Feminism Now and Then: Chimamanda Ngozi Adichie’s Dear Ijeawele and Simone de Beauvoir’s The Second Sex

Charlotte Kessler | 26 June 2017.

Chimamanda Ngozi Adichie is one of the best known contemporary feminists; she is a Nigerian writer of novels, short stories and feminist theory. In 2014, she published her essay We Should All Be Feminists after giving a Tedx talk on her approach to feminism and followed it up with her feminist manifesto Dear Ijeawele, or A Feminist Manifesto in Fifteen Suggestions in March 2017. Written as a letter to a friend, and recommending how to raise her newborn girl, Dear Ijeawele makes powerful statements about feminism today. Issues addressed in Dear Ijeawele resemble those raised in Simone de Beauvoir’s feminist classic The Second Sex, published in 1948. I will examine how Adichie has furthered de Beauvoir’s feminist thought and made it more inclusive and therefore better suited to contemporary feminism. Adichie echoes, whether consciously or unconsciously, arguments made by de Beauvoir in The Second Sex about childhood, the mother and marriage.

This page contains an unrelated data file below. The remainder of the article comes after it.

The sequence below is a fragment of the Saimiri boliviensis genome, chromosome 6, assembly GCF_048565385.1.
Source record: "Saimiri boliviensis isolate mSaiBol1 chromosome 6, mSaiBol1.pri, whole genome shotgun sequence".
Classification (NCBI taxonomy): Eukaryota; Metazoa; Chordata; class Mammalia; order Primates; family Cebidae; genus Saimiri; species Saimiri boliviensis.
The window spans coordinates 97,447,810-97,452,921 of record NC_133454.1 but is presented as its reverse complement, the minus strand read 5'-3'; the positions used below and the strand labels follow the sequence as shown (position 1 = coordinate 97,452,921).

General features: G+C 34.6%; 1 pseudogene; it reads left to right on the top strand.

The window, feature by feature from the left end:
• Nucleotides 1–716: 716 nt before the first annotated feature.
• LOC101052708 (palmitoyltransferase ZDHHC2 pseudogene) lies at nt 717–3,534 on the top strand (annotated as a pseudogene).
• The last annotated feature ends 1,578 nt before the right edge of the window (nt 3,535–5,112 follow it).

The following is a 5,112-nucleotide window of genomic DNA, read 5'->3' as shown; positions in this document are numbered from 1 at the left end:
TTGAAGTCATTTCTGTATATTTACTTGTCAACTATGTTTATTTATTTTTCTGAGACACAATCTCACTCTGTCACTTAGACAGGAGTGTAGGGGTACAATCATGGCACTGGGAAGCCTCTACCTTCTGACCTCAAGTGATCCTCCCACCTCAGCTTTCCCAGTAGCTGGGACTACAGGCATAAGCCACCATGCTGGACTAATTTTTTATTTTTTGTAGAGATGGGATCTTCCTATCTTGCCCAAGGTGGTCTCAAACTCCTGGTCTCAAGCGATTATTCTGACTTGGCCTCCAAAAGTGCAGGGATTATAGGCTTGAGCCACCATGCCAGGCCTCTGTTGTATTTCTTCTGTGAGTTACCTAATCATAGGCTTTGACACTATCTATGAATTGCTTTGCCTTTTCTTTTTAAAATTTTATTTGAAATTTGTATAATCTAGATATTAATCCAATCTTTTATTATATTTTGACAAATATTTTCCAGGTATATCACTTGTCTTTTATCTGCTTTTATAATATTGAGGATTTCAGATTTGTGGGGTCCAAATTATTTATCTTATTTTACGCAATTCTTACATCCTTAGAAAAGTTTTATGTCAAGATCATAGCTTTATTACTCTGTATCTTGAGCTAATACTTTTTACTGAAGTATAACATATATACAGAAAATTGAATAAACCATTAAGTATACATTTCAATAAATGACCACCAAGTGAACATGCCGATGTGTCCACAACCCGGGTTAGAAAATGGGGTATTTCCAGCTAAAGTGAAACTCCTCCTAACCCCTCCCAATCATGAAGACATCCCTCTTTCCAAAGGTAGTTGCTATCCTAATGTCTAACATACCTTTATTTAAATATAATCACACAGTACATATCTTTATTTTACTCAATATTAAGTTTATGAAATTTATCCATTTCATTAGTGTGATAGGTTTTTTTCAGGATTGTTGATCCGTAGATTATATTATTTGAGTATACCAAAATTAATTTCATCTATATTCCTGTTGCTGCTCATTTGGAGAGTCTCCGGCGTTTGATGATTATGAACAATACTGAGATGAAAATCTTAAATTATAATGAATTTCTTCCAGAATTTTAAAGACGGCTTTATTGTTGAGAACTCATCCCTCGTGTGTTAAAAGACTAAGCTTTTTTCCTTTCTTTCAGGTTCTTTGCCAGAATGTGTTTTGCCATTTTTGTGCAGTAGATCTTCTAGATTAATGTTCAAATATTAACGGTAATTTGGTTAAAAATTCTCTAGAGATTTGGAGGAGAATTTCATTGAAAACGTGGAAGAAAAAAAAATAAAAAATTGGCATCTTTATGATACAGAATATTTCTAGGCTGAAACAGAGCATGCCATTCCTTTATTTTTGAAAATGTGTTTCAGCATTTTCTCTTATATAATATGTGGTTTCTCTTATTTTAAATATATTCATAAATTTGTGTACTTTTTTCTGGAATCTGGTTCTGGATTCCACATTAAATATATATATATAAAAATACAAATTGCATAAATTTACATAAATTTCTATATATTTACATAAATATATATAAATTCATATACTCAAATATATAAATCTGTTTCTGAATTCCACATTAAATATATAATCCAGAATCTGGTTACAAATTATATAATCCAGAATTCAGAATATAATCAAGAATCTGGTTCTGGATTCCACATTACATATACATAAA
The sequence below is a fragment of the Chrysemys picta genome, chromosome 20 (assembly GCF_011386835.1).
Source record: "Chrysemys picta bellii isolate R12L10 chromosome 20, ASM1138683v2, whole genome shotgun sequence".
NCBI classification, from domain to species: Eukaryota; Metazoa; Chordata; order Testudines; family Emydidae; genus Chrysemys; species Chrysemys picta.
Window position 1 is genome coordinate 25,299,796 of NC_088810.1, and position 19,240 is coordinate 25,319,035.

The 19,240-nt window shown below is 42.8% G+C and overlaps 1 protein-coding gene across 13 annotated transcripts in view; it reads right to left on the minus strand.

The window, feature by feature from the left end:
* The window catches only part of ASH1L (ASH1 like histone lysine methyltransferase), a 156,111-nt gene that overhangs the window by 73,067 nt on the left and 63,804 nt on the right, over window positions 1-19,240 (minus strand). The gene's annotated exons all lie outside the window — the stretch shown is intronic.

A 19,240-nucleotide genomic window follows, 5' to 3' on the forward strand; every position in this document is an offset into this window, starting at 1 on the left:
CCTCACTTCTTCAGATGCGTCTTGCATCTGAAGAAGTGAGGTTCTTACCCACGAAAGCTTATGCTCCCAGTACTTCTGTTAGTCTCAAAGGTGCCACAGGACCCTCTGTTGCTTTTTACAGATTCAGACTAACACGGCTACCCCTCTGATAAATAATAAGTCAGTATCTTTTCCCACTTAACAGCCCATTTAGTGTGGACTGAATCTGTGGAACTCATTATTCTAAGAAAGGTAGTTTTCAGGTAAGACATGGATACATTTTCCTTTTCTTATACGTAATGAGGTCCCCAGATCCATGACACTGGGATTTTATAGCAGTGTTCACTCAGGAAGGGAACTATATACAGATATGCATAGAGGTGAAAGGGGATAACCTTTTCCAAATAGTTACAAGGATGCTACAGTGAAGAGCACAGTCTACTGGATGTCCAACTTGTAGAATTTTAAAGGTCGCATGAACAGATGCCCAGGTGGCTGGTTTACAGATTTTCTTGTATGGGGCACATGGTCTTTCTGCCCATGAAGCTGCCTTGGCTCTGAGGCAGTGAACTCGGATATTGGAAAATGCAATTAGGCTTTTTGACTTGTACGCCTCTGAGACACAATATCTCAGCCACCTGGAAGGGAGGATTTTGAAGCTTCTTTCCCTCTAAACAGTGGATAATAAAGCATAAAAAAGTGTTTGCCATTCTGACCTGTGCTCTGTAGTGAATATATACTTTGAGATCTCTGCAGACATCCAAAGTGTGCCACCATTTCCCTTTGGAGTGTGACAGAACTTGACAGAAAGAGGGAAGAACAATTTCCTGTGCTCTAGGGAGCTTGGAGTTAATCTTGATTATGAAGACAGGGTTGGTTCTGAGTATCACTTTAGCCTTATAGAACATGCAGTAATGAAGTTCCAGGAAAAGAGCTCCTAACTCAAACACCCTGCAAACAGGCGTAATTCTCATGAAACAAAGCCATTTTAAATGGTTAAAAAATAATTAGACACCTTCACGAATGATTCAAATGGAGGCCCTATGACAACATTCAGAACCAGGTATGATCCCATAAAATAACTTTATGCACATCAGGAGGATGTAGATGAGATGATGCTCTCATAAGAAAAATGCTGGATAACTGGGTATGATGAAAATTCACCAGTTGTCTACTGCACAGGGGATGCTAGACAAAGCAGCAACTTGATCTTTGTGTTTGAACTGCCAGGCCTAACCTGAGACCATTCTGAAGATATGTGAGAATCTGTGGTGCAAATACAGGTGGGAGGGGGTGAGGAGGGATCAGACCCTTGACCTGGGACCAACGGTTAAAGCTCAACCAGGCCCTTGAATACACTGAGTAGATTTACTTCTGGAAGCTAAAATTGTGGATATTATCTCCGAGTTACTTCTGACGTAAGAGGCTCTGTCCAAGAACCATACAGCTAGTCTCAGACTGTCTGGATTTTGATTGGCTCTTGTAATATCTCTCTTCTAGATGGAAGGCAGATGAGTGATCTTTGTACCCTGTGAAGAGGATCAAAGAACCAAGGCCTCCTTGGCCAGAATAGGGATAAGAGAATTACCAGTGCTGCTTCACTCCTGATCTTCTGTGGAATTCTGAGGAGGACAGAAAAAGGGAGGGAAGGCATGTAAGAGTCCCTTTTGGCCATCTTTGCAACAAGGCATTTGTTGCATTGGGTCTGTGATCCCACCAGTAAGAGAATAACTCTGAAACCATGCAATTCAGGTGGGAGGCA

Read Article →

Imagined Trauma: Ideology and Motherhood in Paula Hawkins’s The Girl on the Train

17 October 2016 | Chantal Bertalanffy

It was not the crime story which kept me awake until late at night and had me turning page after page; I was under the spell of the women in Paula Hawkins’s The Girl on the Train (2015). I urgently needed to know if Rachel, Meagan and Anna would redeem themselves at the end of the novel, or if Hawkins herself was just as lost as her characters in a narrative which was not her own, this narrative being patriarchy. Without spoiling the ending, Hawkins did not disappoint me.

Read Article →